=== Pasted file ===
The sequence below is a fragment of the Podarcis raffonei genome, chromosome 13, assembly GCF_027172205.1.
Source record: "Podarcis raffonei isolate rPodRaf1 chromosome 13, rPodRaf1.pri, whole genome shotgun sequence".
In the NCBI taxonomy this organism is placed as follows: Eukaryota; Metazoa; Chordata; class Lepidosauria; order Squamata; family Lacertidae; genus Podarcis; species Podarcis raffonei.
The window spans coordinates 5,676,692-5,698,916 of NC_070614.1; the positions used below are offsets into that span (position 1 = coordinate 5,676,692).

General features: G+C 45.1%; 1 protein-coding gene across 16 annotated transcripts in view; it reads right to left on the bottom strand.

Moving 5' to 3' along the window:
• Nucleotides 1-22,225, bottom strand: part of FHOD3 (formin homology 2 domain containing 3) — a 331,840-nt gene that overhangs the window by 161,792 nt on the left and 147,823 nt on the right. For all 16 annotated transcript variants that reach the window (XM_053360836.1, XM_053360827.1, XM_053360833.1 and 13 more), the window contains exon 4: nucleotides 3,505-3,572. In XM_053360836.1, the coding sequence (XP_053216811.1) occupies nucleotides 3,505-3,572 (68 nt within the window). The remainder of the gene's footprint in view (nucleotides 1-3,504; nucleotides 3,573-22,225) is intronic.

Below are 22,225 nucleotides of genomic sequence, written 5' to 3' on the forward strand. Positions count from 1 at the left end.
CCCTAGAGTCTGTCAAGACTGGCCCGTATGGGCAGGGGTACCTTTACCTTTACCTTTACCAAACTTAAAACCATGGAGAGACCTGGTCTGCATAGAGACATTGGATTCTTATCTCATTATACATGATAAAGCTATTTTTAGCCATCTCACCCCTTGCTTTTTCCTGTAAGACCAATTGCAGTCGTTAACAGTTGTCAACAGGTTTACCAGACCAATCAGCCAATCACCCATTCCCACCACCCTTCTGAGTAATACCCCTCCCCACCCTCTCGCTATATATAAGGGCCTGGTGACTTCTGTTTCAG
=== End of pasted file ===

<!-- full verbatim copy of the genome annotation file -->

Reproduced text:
The sequence below is a fragment of the Podarcis raffonei genome, chromosome 13, assembly GCF_027172205.1.
Source record: "Podarcis raffonei isolate rPodRaf1 chromosome 13, rPodRaf1.pri, whole genome shotgun sequence".
In the NCBI taxonomy this organism is placed as follows: Eukaryota; Metazoa; Chordata; class Lepidosauria; order Squamata; family Lacertidae; genus Podarcis; species Podarcis raffonei.
The window spans coordinates 5,676,692-5,698,916 of NC_070614.1; the positions used below are offsets into that span (position 1 = coordinate 5,676,692).

General features: G+C 45.1%; 1 protein-coding gene across 16 annotated transcripts in view; it reads right to left on the bottom strand.

Moving 5' to 3' along the window:
• Nucleotides 1-22,225, bottom strand: part of FHOD3 (formin homology 2 domain containing 3) — a 331,840-nt gene that overhangs the window by 161,792 nt on the left and 147,823 nt on the right. For all 16 annotated transcript variants that reach the window (XM_053360836.1, XM_053360827.1, XM_053360833.1 and 13 more), the window contains exon 4: nucleotides 3,505-3,572. In XM_053360836.1, the coding sequence (XP_053216811.1) occupies nucleotides 3,505-3,572 (68 nt within the window). The remainder of the gene's footprint in view (nucleotides 1-3,504; nucleotides 3,573-22,225) is intronic.

Below are 22,225 nucleotides of genomic sequence, written 5' to 3' on the forward strand. Positions count from 1 at the left end.
CCCTAGAGTCTGTCAAGACTGGCCCGTATGGGCAGGGGTACCTTTACCTTTACCTTTACCAAACTTAAAACCATGGAGAGACCTGGTCTGCATAGAGACATTGGATTCTTATCTCATTATACATGATAAAGCTATTTTTAGCCATCTCACCCCTTGCTTTTTCCTGTAAGACCAATTGCAGTCGTTAACAGTTGTCAACAGGTTTACCAGACCAATCAGCCAATCACCCATTCCCACCACCCTTCTGAGTAATACCCCTCCCCACCCTCTCGCTATATATAAGGGCCTGGTGACTTCTGTTTCAG